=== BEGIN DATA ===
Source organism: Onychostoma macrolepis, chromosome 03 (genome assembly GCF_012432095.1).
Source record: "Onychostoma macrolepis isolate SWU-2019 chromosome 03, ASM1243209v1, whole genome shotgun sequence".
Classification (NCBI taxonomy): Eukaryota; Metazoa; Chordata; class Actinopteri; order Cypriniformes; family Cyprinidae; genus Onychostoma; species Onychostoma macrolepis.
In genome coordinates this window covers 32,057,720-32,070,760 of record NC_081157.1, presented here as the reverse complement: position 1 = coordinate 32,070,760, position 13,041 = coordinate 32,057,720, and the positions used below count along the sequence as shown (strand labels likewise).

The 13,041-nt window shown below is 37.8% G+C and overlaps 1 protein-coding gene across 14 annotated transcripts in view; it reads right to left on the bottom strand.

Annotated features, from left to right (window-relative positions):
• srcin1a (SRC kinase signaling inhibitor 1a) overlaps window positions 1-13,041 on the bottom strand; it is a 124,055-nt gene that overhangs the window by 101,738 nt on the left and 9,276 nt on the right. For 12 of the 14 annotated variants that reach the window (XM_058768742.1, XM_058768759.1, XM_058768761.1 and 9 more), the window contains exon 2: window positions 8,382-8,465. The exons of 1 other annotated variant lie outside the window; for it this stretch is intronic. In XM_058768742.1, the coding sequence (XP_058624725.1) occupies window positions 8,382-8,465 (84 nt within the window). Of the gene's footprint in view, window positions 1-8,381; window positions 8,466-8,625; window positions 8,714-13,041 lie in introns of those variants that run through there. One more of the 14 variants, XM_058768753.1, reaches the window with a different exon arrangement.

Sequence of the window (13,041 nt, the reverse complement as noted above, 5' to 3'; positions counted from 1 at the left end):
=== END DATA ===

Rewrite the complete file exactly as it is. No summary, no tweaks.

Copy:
Source organism: Onychostoma macrolepis, chromosome 03 (genome assembly GCF_012432095.1).
Source record: "Onychostoma macrolepis isolate SWU-2019 chromosome 03, ASM1243209v1, whole genome shotgun sequence".
Classification (NCBI taxonomy): Eukaryota; Metazoa; Chordata; class Actinopteri; order Cypriniformes; family Cyprinidae; genus Onychostoma; species Onychostoma macrolepis.
In genome coordinates this window covers 32,057,720-32,070,760 of record NC_081157.1, presented here as the reverse complement: position 1 = coordinate 32,070,760, position 13,041 = coordinate 32,057,720, and the positions used below count along the sequence as shown (strand labels likewise).

The 13,041-nt window shown below is 37.8% G+C and overlaps 1 protein-coding gene across 14 annotated transcripts in view; it reads right to left on the bottom strand.

Annotated features, from left to right (window-relative positions):
• srcin1a (SRC kinase signaling inhibitor 1a) overlaps window positions 1-13,041 on the bottom strand; it is a 124,055-nt gene that overhangs the window by 101,738 nt on the left and 9,276 nt on the right. For 12 of the 14 annotated variants that reach the window (XM_058768742.1, XM_058768759.1, XM_058768761.1 and 9 more), the window contains exon 2: window positions 8,382-8,465. The exons of 1 other annotated variant lie outside the window; for it this stretch is intronic. In XM_058768742.1, the coding sequence (XP_058624725.1) occupies window positions 8,382-8,465 (84 nt within the window). Of the gene's footprint in view, window positions 1-8,381; window positions 8,466-8,625; window positions 8,714-13,041 lie in introns of those variants that run through there. One more of the 14 variants, XM_058768753.1, reaches the window with a different exon arrangement.

Sequence of the window (13,041 nt, the reverse complement as noted above, 5' to 3'; positions counted from 1 at the left end):